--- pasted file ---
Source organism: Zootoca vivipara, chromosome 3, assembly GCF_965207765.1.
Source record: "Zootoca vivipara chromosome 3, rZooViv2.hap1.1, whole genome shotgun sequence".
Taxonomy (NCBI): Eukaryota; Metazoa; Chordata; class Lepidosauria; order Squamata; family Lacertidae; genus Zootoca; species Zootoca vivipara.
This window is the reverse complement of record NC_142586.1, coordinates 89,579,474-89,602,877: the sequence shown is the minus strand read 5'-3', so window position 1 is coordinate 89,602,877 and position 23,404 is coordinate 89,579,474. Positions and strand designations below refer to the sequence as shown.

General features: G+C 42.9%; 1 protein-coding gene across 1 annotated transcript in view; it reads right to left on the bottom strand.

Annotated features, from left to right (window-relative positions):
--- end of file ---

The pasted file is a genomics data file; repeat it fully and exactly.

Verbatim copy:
Source organism: Zootoca vivipara, chromosome 3, assembly GCF_965207765.1.
Source record: "Zootoca vivipara chromosome 3, rZooViv2.hap1.1, whole genome shotgun sequence".
Taxonomy (NCBI): Eukaryota; Metazoa; Chordata; class Lepidosauria; order Squamata; family Lacertidae; genus Zootoca; species Zootoca vivipara.
This window is the reverse complement of record NC_142586.1, coordinates 89,579,474-89,602,877: the sequence shown is the minus strand read 5'-3', so window position 1 is coordinate 89,602,877 and position 23,404 is coordinate 89,579,474. Positions and strand designations below refer to the sequence as shown.

General features: G+C 42.9%; 1 protein-coding gene across 1 annotated transcript in view; it reads right to left on the bottom strand.

Annotated features, from left to right (window-relative positions):